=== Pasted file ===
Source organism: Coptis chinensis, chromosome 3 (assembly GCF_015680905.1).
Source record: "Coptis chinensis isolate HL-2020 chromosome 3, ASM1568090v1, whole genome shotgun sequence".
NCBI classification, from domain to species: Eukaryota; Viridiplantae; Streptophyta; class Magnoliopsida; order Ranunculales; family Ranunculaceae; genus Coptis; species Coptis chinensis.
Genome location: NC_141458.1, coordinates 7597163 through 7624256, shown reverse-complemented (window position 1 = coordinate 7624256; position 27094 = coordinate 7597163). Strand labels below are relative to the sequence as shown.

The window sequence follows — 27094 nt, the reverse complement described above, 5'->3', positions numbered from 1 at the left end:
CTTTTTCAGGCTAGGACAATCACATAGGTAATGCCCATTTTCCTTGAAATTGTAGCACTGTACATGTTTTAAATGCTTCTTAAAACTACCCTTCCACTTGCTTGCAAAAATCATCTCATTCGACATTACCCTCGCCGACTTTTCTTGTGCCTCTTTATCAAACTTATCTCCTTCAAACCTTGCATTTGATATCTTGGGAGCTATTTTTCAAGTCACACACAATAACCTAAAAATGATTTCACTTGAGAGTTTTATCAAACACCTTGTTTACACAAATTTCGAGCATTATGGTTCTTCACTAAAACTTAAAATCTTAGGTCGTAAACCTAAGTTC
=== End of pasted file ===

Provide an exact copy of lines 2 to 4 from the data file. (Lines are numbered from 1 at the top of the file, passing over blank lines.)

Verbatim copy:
Source record: "Coptis chinensis isolate HL-2020 chromosome 3, ASM1568090v1, whole genome shotgun sequence".
NCBI classification, from domain to species: Eukaryota; Viridiplantae; Streptophyta; class Magnoliopsida; order Ranunculales; family Ranunculaceae; genus Coptis; species Coptis chinensis.
Genome location: NC_141458.1, coordinates 7597163 through 7624256, shown reverse-complemented (window position 1 = coordinate 7624256; position 27094 = coordinate 7597163). Strand labels below are relative to the sequence as shown.